The Joy of Growing Up Italian American
I was well into adulthood before I realized that I was an American. Of course, I had been born in America and had lived there all of my life, but somehow it never occurred to me that just being a citizen of the United States meant I was an American. Americans were people who ate peanut butter and jelly on mushy white bread that came out of plastic packages. ME?? I was Italian.
For me ... as I am sure for most second-generation Italian-American children who grew up in the 40s or 50s, there was a definite distinction drawn between US and THEM. We were Italians. Everybody else – the Irish, German, Polish, Jewish – they were the "MED-E-GONES." There were no hard feelings, just – well – we were sure ours was the better way. For instance, we had a bread man, a coal man, an ice man, a fruit and vegetable man, a watermelon man, and a fish man; we even had a man who sharpened knives and scissors who came right to our homes, or at least right outside our homes. They were the many peddlers who plied the Italian neighborhoods. We would wait for their call, their yell, their individual distinctive sound. We knew them all, they knew us. Americans went to the stores for most of their foods – what a waste.
Truly, I pitied their loss. They never knew the pleasure of waking up every morning to find a hot, crisp loaf of Italian bread waiting behind the screen door. And instead of being able to climb on back of the peddler's truck a couple of times a week just to hitch a ride, most of my "MED-E- GONE" friends had to be satisfied going to the A&P. When it came to food, it always amazed me that my American friends or classmates only ate turkey on Thanksgiving or Christmas. Or rather, that they only ate turkey, stuffing, mashed potatoes and cranberry sauce. Now we Italians – we also had turkey, stuffing, mashed potatoes and cranberry sauce, but – only after we had finished the antipasto, soup, lasagna, meatballs, salad and whatever else Grandma thought might be appropriate for that particular holiday. This turkey was usually accompanied by a roast of some kind (just in case somebody walked in who didn't like turkey) and was followed by an assortment of fruits, nuts, pastries, cakes and, of course, homemade cookies. No holiday was complete without some home baking, none of that store-bought stuff for us. This is where you learned to eat a seven-course meal between Noon and 4:00 p.m, how to handle hot chestnuts and put peach wedges in red wine. I truly believe Italians live a romance with food.
Speaking of food – Sunday was truly the big day of the week. That was the day you'd wake up to the smell of garlic and onions frying in olive oil. As you laid in bed, you could hear the hiss as tomatoes were dropped into the pan. Sunday we always had gravy (the "MED-E-GONES" called it "sauce") and macaroni (they called it "pasta"). Sunday would not be Sunday without going to Mass. Of course, you couldn't eat before Mass because you had to fast before receiving Communion. But, the good part was we knew that when we got home, we'd find hot meatballs frying and nothing tastes better than newly-fried meatballs and crisp bread dipped in a pot of gravy.
There was another difference between US and THEM. We had gardens, not just flower gardens, but huge gardens where we grew tomatoes, tomatoes, and more tomatoes. We ate them, cooked them, jarred them. Of course, we also grew peppers, basil, lettuce and squash. Everybody had a grapevine and a fig tree, and in the fall everyone made homemade wine, lots of it. Of course, those gardens thrived so because we also had something else it seemed our American friends didn't seem to have. We had a Grandfather. It's not they didn't have grandfathers, it's just that they didn't live in the same house, or nearby. They visited their grandfathers. We ate with ours, and God forbid we didn't see him at least once a week. I can still remember my Grandfather telling me how he came to America as a young man "on the boat." How the family lived in a rented tenement on Thompson St. in New York's "Little Italy" and struggled to make ends meet; how he decided he didn't want his children, four sons and five daughters, to grow up in that environment. All of this, of course, in his own version of Napolitano/English which I soon learned to understand quite well.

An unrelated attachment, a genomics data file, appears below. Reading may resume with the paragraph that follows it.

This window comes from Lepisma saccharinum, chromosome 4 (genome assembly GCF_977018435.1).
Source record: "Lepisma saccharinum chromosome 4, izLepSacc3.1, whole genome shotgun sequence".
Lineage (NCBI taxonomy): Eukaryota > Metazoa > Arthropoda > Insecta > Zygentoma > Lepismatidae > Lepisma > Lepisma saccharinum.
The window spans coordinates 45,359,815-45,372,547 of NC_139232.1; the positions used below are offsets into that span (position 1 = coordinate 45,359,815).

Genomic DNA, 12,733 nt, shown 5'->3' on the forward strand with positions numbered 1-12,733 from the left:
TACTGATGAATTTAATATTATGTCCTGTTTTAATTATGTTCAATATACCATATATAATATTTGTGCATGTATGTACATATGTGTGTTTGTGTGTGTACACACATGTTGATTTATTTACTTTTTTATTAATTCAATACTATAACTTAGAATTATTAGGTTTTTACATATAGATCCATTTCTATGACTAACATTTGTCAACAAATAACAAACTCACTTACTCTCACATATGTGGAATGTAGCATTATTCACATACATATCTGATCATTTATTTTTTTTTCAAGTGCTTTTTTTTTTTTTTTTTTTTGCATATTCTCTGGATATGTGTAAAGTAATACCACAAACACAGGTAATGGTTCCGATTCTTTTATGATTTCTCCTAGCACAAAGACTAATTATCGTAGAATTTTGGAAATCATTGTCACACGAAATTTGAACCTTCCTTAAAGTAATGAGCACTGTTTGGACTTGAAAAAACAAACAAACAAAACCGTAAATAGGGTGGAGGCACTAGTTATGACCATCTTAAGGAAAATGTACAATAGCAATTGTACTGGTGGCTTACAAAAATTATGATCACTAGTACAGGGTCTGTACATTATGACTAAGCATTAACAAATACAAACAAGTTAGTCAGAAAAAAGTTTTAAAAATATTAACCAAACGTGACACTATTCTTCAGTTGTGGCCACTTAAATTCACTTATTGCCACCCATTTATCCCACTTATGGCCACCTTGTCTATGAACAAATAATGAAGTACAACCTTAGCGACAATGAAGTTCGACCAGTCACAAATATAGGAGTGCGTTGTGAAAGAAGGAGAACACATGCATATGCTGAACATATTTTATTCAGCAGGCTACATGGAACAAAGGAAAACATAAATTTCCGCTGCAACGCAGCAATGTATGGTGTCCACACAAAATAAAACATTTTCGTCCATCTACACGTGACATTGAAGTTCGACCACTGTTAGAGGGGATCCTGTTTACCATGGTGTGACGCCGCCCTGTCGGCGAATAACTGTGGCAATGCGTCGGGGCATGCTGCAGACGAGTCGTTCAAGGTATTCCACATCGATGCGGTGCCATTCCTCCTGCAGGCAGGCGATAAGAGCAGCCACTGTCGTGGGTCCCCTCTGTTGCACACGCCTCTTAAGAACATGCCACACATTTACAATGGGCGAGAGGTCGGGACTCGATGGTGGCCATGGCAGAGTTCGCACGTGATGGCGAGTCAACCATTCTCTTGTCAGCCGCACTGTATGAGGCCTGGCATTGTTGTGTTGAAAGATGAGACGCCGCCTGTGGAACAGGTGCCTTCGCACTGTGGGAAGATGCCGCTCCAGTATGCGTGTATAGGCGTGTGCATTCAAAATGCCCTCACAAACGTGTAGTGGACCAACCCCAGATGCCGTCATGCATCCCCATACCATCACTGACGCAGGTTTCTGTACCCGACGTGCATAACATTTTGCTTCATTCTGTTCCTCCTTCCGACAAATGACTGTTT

So, when he saved enough, and I could never figure out how, he bought two houses in New Jersey. The house in Hoboken and the house at Long Branch at the Jersey shore served as the family headquarters for the next 40 years. I remember how he hated to leave, would rather sit by the window and watch his garden grow and when he did leave for some special occasion, had to return as quickly as possible. After all, "Nobody's watching the house." I also remember the holiday when all the relatives would gather at my Grandfather's house and there'd be tables full of food and homemade wine and music. Women in the kitchen, men in the living room, and kids, kids everywhere. I have a lot of cousins, first and second. And my Grandfather, his fine moustache trimmed, would sit in the middle of it all surveying his domain, proud of his family and how well his children had done.
He had achieved his goal in coming to America and to New Jersey and knew his children and their children were achieving the same goals that were available to them in this country because they were Italian Americans with that strong Italian work ethic. When my Grandfather died years ago at the age of 89, things began to change... Slowly at first. Family gatherings were fewer and something seemed to be missing, although when we did get together, I always had the feeling he was there somehow. It was understandable, of course, everyone now had families of their own and grandchildren of their own.